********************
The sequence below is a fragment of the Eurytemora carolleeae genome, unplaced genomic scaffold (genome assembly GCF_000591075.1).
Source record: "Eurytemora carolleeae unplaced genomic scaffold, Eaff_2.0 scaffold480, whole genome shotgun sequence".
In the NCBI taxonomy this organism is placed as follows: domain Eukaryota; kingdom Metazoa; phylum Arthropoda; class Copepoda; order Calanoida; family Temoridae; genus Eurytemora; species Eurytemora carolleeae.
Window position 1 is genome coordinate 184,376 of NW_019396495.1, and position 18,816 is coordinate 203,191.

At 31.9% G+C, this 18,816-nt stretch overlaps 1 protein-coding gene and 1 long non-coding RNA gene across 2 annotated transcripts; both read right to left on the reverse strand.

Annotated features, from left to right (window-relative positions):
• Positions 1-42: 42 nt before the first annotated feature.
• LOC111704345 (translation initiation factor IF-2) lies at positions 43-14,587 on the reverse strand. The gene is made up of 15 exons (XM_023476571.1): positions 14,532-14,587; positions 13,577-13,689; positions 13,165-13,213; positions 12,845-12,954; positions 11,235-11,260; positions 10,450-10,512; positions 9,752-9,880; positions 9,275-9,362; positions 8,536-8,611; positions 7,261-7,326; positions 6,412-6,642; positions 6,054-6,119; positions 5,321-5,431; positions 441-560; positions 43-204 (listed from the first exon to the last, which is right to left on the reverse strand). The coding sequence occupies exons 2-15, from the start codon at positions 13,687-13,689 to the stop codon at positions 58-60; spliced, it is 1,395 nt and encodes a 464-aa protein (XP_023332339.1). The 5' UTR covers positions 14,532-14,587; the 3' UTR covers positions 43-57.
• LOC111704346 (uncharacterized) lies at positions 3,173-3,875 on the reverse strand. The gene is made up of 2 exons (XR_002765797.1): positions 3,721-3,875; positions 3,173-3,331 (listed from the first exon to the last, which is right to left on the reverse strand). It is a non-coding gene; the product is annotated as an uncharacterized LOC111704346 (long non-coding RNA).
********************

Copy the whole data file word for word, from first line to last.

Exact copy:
The sequence below is a fragment of the Eurytemora carolleeae genome, unplaced genomic scaffold (genome assembly GCF_000591075.1).
Source record: "Eurytemora carolleeae unplaced genomic scaffold, Eaff_2.0 scaffold480, whole genome shotgun sequence".
In the NCBI taxonomy this organism is placed as follows: domain Eukaryota; kingdom Metazoa; phylum Arthropoda; class Copepoda; order Calanoida; family Temoridae; genus Eurytemora; species Eurytemora carolleeae.
Window position 1 is genome coordinate 184,376 of NW_019396495.1, and position 18,816 is coordinate 203,191.

At 31.9% G+C, this 18,816-nt stretch overlaps 1 protein-coding gene and 1 long non-coding RNA gene across 2 annotated transcripts; both read right to left on the reverse strand.

Annotated features, from left to right (window-relative positions):
• Positions 1-42: 42 nt before the first annotated feature.
• LOC111704345 (translation initiation factor IF-2) lies at positions 43-14,587 on the reverse strand. The gene is made up of 15 exons (XM_023476571.1): positions 14,532-14,587; positions 13,577-13,689; positions 13,165-13,213; positions 12,845-12,954; positions 11,235-11,260; positions 10,450-10,512; positions 9,752-9,880; positions 9,275-9,362; positions 8,536-8,611; positions 7,261-7,326; positions 6,412-6,642; positions 6,054-6,119; positions 5,321-5,431; positions 441-560; positions 43-204 (listed from the first exon to the last, which is right to left on the reverse strand). The coding sequence occupies exons 2-15, from the start codon at positions 13,687-13,689 to the stop codon at positions 58-60; spliced, it is 1,395 nt and encodes a 464-aa protein (XP_023332339.1). The 5' UTR covers positions 14,532-14,587; the 3' UTR covers positions 43-57.
• LOC111704346 (uncharacterized) lies at positions 3,173-3,875 on the reverse strand. The gene is made up of 2 exons (XR_002765797.1): positions 3,721-3,875; positions 3,173-3,331 (listed from the first exon to the last, which is right to left on the reverse strand). It is a non-coding gene; the product is annotated as an uncharacterized LOC111704346 (long non-coding RNA).